Thursday, December 15, 2011

A Tongue-Tie Success Story


by Amy Castor, Guest Blogger

I loved nursing my first son, Jaxon, but we had to overcome almost every  obstacle in the book, it seemed. So when I was preparing for my second child, I made sure I had the right bras, had my Motherlove Nipple Cream, had my new pump and wasn't afraid to use it in spite of what my mom said. Moreover, I was bound and determined to teach this little girl to latch on to my somewhat flat nipples from the get go and not use a nipple shield. My son had eventually learned, so I was more confident and knew what to expect, or so I thought. 

Clarissa was born naturally at Crestwood Medical Center. My husband caught her and put her on my bare chest right away. I didn't let them take her off of me for a good while, and tried to get her to nurse for a bit with very mild success. She weighed 8 lb. 5 oz. Therefore, when she slept a lot and only nursed for a minute or two most times at the hospital, I wasn't too worried. Jaxon had been the same way. I also had some great nurses, and the lactation consultants are fabulous, so I picked up some new tricks. 

Then we went home. My milk came in, and I could tell she wasn't latching on well; it seemed that her tongue wasn't going all the way over her bottom gums. After a few days, nursing on the left side was especially painful, and I had scabs! So we went to A Nurturing Moment to get some more gel pads. Glenni was so great; she sat down with us right away and used her finger to feel Clarissa's suck. She looked at her tongue and declared fairly confidently she had a somewhat viscous, type 3 frenulum, which basically meant - no wonder my nipple was tore up! She was slightly tongue tied! Who knew? I hadn't heard of such a thing until recently, and it seemed this was a very common problem. Glenni was like my fairy Godmother, and bibbity-bobbity-boo, she called Dr. Hagood, scheduled my appointment, called Clarissa's pediatrician, and we went in the next business day to see if Dr. Hagood would clip her tongue.

I waited for the doctor, wondering if I was a bad mom to be inflicting what I thought would be so much pain on my baby. When he came in, he was so kind; he talked to me for a minute, looked at my little girl and said he could do it. We went to the "operating room" and a sweet nurse, who had recently had a baby, held Clarissa. Dr. Hagood poked his fingers in her mouth, which made her cry the most, rubbed some novacaine under her tongue, gave it a second to kick in, took the scissors, lifted her tongue, and snip! I think the lifting of her tongue bothered her worse than the snip. He used one tiny piece of gauze to stop the bleeding, and after a few seconds, they handed her to me so she could nurse again to soothe her. She wasn't too interested, and her tongue was numb, so she didn't latch on well, but she calmed down instantly just being at my breast. It was far less traumatic than I thought it would be! She wasn't bleeding and I didn't have to do anything different for her to heal.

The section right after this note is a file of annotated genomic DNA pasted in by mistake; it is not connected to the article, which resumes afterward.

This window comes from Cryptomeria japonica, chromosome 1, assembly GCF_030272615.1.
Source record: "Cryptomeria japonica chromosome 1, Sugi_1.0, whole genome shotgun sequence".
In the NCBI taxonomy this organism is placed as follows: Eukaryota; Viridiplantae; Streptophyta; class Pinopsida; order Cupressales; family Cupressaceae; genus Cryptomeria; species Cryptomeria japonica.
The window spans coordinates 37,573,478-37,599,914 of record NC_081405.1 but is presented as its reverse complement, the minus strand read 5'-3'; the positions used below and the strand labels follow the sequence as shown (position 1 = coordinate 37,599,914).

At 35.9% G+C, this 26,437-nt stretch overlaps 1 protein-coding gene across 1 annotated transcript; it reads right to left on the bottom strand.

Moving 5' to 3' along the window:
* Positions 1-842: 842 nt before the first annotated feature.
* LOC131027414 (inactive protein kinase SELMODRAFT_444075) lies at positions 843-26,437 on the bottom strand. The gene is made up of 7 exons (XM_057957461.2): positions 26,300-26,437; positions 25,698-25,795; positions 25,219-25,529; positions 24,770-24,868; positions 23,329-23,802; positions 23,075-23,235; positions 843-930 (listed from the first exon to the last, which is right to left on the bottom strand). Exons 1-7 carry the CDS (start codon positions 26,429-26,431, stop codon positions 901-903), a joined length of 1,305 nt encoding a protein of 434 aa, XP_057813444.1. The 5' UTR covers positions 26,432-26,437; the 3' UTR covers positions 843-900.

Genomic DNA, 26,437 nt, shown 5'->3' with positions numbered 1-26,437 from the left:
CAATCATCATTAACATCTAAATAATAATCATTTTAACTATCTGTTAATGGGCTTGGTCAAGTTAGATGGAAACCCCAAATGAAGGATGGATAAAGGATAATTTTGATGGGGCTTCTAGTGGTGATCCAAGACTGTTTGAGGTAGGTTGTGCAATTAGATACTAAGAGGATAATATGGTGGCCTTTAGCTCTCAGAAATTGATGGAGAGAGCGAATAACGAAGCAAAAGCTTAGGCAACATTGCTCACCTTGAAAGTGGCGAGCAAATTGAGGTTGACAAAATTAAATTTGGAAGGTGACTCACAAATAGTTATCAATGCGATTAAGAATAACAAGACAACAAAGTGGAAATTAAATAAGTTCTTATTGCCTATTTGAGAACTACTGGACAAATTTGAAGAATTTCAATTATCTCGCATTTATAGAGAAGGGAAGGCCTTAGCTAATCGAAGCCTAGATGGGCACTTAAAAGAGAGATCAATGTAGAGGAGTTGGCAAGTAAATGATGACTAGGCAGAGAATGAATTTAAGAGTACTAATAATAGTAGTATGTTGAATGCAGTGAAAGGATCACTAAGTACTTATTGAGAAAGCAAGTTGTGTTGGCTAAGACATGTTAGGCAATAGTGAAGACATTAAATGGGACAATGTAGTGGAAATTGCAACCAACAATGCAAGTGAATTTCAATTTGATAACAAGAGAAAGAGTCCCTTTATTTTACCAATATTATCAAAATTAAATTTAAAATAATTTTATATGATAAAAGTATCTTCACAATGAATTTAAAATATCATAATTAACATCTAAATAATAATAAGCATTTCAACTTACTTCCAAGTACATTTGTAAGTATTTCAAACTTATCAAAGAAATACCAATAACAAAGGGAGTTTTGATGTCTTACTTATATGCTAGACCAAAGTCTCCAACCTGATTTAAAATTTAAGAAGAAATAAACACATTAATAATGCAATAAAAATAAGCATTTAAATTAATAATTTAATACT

So at the next feeding, she latched right on to my left side, which had healed as I was pumping the left and nursing from the right. There was no pain! I said, "Oh, this is what nursing is supposed to feel like!" I was so happy! We did a little bit of suck training, like Glenni showed me, and now Clarissa is nursing like a little champ! I am pain-free, and nursing is a breeze! It makes me wonder if my son had been slightly tongue-tied too. It was seldom this comfortable with him, and I nursed him 13 months!
I am hoping for even more months to nurse my daughter, and I'm so thankful for Glenni and Dr. Hagood and his staff! It's amazing the huge difference such a small adjustment can make!

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